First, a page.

197 – Assists

THROUGHOUT THE YEARS

Aged 17 – Competitive Barcelona debut, first Barcelona goal, first LaLiga title.
18 – Argentina debut, first Argentina goal, second LaLiga, first Champions League, first Supercopa de Espana.
19 – Second Supercopa de Espana, first hat-trick to snatch 3-3 draw in El Clasico.
20 – A disappointing third-place finish in LaLiga heralds Pep Guardiola’s arrival as head coach.
21 – Third LaLiga, second Champions League, first Copa del Rey.
22 – First UEFA Super Cup, first Club World Cup, third Supercopa de Espana, fourth LaLiga, 100th Barcelona goal, first Ballon d’Or, first European Golden Shoe.
23 – Fifth LaLiga, third Champions League, fourth Supercopa de Espana, second Ballon d’Or.
24 – Second UEFA Super Cup, second Club World Cup, fifth Supercopa de Espana, second Copa del Rey, 200th Barcelona goal, third Ballon d’Or, second European Golden Shoe.
25 – Sixth LaLiga, 300th Barcelona goal, fourth Ballon d’Or, third European Golden Shoe.
26 – Sixth Supercopa de Espana, all-time Barcelona top-scorer.
27 – Seventh LaLiga, fourth Champions League, third Copa del Rey, 400th Barcelona goal.
28 – Eighth LaLiga, fourth Copa del Rey, third UEFA Super Cup, third Club World Cup, all-time Argentina top-scorer, fifth Ballon d’Or.

29 – Fifth Copa del Rey, seventh Supercopa de Espana, 500th Barcelona goal, fourth European Golden Shoe.

Lionel Messi has signed a new deal to stay at Barcelona until 2021, with the Catalan giants inserting a €700 million (US$835 million) buyout clause into the terms.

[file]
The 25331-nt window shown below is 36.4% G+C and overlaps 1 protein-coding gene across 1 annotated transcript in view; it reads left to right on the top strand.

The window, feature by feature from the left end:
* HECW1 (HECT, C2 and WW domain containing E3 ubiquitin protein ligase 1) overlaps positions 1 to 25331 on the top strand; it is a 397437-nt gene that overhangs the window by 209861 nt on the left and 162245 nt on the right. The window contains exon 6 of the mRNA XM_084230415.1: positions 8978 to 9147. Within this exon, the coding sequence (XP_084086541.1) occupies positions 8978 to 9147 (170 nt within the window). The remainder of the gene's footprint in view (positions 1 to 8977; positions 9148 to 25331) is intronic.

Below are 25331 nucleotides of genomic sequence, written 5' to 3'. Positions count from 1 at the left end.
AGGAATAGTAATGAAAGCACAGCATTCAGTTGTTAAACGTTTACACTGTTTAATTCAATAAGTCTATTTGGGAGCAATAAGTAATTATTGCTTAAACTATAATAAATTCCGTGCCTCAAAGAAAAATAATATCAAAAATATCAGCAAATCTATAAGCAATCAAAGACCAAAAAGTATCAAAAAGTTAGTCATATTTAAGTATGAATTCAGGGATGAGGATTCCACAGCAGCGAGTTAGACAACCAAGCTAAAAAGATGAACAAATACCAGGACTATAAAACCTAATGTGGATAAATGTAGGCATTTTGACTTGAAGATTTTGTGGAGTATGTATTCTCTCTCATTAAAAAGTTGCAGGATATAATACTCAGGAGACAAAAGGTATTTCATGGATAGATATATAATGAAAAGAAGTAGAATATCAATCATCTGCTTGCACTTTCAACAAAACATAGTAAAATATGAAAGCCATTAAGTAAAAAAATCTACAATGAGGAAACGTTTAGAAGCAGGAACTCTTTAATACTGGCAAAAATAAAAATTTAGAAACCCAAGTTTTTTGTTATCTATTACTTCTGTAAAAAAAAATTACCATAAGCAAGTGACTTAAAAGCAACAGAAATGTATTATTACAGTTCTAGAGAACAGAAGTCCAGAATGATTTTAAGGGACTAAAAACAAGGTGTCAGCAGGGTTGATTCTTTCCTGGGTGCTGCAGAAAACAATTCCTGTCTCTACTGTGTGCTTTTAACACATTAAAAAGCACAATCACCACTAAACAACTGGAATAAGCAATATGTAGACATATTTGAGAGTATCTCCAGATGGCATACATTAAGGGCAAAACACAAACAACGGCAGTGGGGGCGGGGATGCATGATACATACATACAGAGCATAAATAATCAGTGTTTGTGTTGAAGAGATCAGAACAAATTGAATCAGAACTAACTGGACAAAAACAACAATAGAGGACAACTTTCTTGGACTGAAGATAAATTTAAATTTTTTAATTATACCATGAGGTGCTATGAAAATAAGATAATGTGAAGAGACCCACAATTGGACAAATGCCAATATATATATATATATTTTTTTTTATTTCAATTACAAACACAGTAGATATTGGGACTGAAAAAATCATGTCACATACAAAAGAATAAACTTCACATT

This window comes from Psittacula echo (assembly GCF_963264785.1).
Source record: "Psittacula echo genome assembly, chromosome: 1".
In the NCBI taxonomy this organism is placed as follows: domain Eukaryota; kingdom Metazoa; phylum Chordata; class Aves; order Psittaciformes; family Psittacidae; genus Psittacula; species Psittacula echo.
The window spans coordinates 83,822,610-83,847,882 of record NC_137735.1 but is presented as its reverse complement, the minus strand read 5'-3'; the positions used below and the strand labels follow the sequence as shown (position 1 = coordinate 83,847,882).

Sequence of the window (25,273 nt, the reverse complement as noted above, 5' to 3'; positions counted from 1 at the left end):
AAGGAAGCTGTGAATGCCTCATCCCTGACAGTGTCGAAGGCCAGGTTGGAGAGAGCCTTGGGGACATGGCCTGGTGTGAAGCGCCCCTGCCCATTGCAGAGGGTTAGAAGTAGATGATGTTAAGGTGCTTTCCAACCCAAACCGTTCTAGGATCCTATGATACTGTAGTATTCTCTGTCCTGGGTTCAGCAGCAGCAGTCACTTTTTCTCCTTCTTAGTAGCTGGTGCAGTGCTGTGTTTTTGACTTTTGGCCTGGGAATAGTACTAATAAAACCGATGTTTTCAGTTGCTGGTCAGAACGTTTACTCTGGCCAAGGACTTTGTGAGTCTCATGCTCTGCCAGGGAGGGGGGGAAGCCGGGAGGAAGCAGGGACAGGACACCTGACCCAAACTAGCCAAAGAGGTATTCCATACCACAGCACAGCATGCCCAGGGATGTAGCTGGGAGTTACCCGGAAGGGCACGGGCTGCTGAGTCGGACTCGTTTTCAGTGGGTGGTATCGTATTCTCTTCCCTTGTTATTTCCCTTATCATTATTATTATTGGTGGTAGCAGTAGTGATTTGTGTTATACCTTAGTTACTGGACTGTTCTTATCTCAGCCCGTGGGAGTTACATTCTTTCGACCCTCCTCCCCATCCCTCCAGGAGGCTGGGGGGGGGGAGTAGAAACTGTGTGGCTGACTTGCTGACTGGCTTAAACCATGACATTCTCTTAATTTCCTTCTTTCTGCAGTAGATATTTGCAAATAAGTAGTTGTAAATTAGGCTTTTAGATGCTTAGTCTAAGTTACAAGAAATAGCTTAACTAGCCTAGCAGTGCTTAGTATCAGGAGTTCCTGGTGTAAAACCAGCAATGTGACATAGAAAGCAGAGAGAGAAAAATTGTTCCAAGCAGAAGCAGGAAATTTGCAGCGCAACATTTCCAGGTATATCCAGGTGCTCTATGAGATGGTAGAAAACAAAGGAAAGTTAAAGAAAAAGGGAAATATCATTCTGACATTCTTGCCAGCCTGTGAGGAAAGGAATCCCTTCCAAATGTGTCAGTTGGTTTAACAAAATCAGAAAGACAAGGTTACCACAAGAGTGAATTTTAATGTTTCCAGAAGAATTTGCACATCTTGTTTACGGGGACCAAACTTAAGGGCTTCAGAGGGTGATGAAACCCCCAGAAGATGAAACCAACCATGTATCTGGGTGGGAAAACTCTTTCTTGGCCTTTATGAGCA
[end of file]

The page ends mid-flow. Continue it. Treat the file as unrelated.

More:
Barca said in July that Messi had agreed to a contract until June 2021, which would be signed “in the coming weeks”.

The lack of confirmation on that agreement had led to talk that Messi could leave Camp Nou, with the Argentina superstar reportedly the subject of an audacious bid from Manchester City for his services.

However, Barca president Josep Maria Bartomeu said earlier this month that Messi had signed three different deals – agreements with his Messi Foundation and one relating to image rights to run alongside the contract of employment – to cement his long-term future at the club.

And the long-running saga finally came to end on Saturday, with Messi putting pen to paper on his fresh terms with the five-time European champions, the mammoth buyout clause dwarfing the €222 million (US$265 million) Paris Saint-Germain spent to pry Neymar away from Barca in August.

Messi will be 34 when his newest extension reaches its expiration, and will have spent 17 years as a professional at Barca, having made his debut in 2004 after progressing from the club’s famed La Masia academy.

His time to date has yielded 523 goals from 602 appearances, while Messi has picked up eight LaLiga titles and four Champions League crowns among a lengthy list of honors.

A winner of five Ballons d’Or, Messi also picked up his fourth Golden Shoe award on Friday after finishing as Europe’s top league goalscorer in 2016-17.

 

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Messi accepts need to rest after being a rare Barca sub

BARCELONA- Lionel Messi said he understood the importance of resting occasionally in order to stay ripe for the end of the season as he accepted the European Golden Shoe award on Friday for being the top scorer in the continent last season.

The Barcelona striker had played every minute of their season in the Liga and Champions League until left out of the starting line-up against Juventus on Wednesday, four days before Sunday’s top-of-the-table showdown at Valencia.

Messi came on for a very rare appearance as a substitute in the second half as Barca drew 0-0 with the Serie A champions to seal their place in the last 16 of the Champions League as group winners.

Messi told reporters: ”Every time I‘m on the bench, there’s a lot of commotion because I usually play, I don’t like sitting out, I like to participate and help from the inside.

“But I understand it’s a long season and that I have to look after myself more because the seasons keep getting tougher.”